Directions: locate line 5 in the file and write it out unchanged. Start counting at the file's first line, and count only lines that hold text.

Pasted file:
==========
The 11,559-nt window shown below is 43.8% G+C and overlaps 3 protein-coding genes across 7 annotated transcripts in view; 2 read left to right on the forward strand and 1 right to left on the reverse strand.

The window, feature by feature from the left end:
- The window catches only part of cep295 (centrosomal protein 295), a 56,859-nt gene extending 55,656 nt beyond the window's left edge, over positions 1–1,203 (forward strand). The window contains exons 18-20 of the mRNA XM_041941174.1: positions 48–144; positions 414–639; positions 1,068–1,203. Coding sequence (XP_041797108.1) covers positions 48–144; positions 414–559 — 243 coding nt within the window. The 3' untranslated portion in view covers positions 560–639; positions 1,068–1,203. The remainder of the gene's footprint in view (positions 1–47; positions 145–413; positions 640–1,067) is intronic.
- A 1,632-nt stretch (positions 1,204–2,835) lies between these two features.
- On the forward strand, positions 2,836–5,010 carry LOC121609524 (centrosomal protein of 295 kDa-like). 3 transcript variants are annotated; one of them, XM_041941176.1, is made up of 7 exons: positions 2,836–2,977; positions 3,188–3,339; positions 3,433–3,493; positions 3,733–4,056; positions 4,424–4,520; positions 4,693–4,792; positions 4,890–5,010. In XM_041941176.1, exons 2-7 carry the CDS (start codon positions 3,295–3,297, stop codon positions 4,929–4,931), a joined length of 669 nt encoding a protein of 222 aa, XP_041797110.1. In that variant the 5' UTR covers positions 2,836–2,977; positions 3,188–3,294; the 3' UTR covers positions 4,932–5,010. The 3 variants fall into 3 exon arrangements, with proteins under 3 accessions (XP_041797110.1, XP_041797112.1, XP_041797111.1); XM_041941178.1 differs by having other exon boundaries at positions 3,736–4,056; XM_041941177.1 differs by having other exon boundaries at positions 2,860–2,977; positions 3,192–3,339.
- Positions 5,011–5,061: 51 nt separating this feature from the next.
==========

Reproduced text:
- On the forward strand, positions 2,836–5,010 carry LOC121609524 (centrosomal protein of 295 kDa-like). 3 transcript variants are annotated; one of them, XM_041941176.1, is made up of 7 exons: positions 2,836–2,977; positions 3,188–3,339; positions 3,433–3,493; positions 3,733–4,056; positions 4,424–4,520; positions 4,693–4,792; positions 4,890–5,010. In XM_041941176.1, exons 2-7 carry the CDS (start codon positions 3,295–3,297, stop codon positions 4,929–4,931), a joined length of 669 nt encoding a protein of 222 aa, XP_041797110.1. In that variant the 5' UTR covers positions 2,836–2,977; positions 3,188–3,294; the 3' UTR covers positions 4,932–5,010. The 3 variants fall into 3 exon arrangements, with proteins under 3 accessions (XP_041797110.1, XP_041797112.1, XP_041797111.1); XM_041941178.1 differs by having other exon boundaries at positions 3,736–4,056; XM_041941177.1 differs by having other exon boundaries at positions 2,860–2,977; positions 3,192–3,339.